SEEDS OF CHANGE Mike Hazard has been photographing the Hmong American Farmers Association farm.
There is a video, a book, and a growing collection of photographs.
Seeds of Change is on exhibition in rooms 320 and 321 at the Minnesota State Capitol until May 27, 2017. The show is always open when the Capitol is open. Click to learn more about the hours and location.
Watch the video.
Here is one spread from the book, WE COME FROM THE FLOWER.
Click to see a large chronological collection of pictures.
COLD MOUNTAIN is one of 179 videos uploaded by Media Mike with a host of great collaborators including Beth Peloff, John Akre, Greg Pratt, Laura Youngbird, Mary Megee, Kathleen Laughlin, George Stoney, David Bagnall, Ossian Or, and more. Zoom to YouTube.
You will see videos featuring Robert Bly, George Stoney, Thomas McGrath, Phebe Hanson, Paulo Freire, Roy McBride, Esther Horne, star quilts, Peace House, Carol Bly, Mickey Chance, Everett Parker, Monica Rudquist, Tiger Jack, Jim Northrup, a peyote song, Frederick Manfred, pre-emptive violence, Bill Holm, David Bengtson, Marcel Duchamp, Anya Achtenberg, Margaret Hasse, Pelican Rapids, Circle of Nations School, Jerome Liebling, the Ghost Dance, and more.
This is the text for MEDIA DADA'S MANIFESTO, a video poem by Mike Hazard. It's a true story.
My mother went to Target the other day and when she came home she told my four-year-old daughter where she'd been. "Well, you can't go there any more," said Sonia. My mother asked why not? "Because they bombed all the targets."
I am more and more convinced that war begets war. When we build armaments and fight other nations, we build hostilities. We negate what we pretend to teach our children: Thou shalt not kill.
Think of it. This war must be sanitized. If you and I knew the truth, we might want to stop. I do want it to stop. Stop bombing the targets, whatever they may be.
GEORGE C. STONEY, the late documentary filmmaker, lifelong media activist and professor of film at New York University, is subject of a biographical documentary directed by Mike Hazard. The film is dubbed HAPPY COLLABORATOR.
To celebrate the centennial of Stoney's birth on July 1, 1916, FSTV will telecast the documentary in September and October.
Here’s a link to stream or download the documentary.
Watch a scene from the film, on propaganda.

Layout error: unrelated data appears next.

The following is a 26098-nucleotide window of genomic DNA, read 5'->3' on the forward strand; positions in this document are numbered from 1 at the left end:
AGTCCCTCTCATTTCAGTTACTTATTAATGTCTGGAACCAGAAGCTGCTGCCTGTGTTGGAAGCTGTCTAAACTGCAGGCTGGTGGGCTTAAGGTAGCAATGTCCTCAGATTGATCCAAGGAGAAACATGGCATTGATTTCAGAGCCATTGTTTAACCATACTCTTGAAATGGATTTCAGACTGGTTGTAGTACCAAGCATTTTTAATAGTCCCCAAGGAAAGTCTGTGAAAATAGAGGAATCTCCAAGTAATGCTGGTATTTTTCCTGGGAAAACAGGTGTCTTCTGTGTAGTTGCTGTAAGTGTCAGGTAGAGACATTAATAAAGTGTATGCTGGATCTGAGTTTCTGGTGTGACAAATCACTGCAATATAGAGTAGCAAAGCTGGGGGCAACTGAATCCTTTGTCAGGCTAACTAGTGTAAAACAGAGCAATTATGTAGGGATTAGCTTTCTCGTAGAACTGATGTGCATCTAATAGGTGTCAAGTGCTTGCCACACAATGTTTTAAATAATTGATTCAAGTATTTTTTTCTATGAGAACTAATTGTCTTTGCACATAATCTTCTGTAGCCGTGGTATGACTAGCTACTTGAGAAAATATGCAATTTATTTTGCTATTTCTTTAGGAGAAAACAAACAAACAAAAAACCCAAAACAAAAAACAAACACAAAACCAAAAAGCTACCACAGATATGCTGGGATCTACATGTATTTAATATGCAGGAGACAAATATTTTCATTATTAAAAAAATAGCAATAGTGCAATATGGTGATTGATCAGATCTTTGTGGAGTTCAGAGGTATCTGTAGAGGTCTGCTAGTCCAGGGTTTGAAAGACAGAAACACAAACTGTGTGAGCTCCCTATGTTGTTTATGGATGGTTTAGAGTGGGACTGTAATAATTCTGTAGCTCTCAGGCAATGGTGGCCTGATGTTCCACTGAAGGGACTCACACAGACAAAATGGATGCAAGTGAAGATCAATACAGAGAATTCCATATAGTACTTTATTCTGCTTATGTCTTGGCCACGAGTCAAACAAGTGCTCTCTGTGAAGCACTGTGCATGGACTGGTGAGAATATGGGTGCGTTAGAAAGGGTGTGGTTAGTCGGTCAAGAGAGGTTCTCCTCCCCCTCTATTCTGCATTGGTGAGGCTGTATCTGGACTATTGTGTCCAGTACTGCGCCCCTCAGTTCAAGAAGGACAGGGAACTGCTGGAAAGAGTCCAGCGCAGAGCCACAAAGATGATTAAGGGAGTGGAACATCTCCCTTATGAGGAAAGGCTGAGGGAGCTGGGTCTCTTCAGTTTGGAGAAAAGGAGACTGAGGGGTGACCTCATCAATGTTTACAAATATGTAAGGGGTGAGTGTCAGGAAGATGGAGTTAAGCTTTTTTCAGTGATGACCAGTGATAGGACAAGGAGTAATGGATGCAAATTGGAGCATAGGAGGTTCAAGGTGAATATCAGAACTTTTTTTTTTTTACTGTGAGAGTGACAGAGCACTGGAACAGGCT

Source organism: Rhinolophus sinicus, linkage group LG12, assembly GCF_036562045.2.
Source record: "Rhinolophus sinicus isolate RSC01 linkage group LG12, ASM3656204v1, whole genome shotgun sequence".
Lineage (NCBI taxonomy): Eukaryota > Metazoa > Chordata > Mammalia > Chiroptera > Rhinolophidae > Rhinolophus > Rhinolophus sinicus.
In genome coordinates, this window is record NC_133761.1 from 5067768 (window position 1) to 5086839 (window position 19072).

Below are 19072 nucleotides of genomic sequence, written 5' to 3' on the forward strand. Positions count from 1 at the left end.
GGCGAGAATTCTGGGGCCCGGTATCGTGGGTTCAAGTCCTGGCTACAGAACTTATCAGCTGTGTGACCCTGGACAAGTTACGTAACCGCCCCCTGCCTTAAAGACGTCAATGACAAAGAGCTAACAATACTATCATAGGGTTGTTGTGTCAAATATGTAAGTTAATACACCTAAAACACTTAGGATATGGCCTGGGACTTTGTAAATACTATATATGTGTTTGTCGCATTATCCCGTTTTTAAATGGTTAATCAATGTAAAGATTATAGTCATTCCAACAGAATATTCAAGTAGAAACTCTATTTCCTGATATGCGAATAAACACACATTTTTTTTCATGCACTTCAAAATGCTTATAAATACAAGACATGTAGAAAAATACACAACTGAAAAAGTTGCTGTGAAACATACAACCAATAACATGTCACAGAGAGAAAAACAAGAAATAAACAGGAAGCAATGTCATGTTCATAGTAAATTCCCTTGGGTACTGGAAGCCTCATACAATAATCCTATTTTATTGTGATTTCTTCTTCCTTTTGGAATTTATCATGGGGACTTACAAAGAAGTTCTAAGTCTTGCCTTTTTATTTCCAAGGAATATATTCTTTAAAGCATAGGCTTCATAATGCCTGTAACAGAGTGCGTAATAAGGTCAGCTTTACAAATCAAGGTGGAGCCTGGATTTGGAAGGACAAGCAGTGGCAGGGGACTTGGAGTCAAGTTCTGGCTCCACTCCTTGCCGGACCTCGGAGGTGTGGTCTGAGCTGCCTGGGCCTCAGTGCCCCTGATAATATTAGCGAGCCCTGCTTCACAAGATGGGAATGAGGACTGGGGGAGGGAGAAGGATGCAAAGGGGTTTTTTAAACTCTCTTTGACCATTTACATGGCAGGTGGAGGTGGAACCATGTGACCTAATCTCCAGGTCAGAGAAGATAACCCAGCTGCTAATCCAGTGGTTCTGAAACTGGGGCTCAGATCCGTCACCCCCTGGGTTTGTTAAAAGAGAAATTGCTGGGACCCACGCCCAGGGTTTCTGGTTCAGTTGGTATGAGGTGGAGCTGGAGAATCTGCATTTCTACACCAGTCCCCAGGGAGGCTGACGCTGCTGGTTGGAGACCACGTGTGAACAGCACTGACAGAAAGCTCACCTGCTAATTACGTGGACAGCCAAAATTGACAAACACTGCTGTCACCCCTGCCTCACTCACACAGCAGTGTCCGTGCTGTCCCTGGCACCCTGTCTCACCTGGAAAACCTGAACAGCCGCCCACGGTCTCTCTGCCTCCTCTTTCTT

Watch a clip of sound clips about George.
Legendary in the field of nonfiction film, Stoney was perhaps most famous as the "father of public access to cable television," a title he characteristically declined. Still, his advocacy for a citizen's right to use the new media for public expression helped create the federal legislation which now enables public access.
Watch a short video by Jeff Strate about the making of the documentary.
Stoney's students are everywhere: Paul Barnes (chief editor for Ken Burns), Cheryl Furjanic (SYNC OR SWIM), Jim Brown (THE POWER OF SONG: PETE SEEGER), John Whitehead (MAKE 'EM DANCE), Judith Helfand (THE UPRISING), and Mike Hazard (I'M SORRY I WAS RIGHT) to name only a few.
Honored with Emeritus status at NYU, the nonagenarian Stoney taught that "films should do, not just be."
Stoney made the documentary Uprising of '34 (1995) with Judith Helfand and Susanne Rostock. It documents the textile strikes in the South in 1934. The texture of the piece is like a textile.
You can also see two early films of Stoney's on line. Booked for Safekeeping (1960) was made to train police officers in the assistance and management of mentally ill and confused persons.
Palmour Street (1949) was Stoney's first film. One reviewer called it "a curious hybrid of soap opera, history lesson, race relation film, melodrama and Coronet instructional film about a poor family growing up in the South".
Stoney's papers and films have been donated to his alma mater, the University of North Carolina at Chapel Hill. Click to read the finding aid.
Watch Stoney reflect on why he made documentaries.
The sad headline is George died peacefully at home on July 12, 2012. Read an obituary in the New York Times.
The Stoney Project is directed by Mike Hazard, who has been awarded grants from Bush Foundation, Jerome Foundation, and Minnesota State Arts Board to support this film. Donations are tax-deductible. Hazard also serves as the late George Stoney's archivist.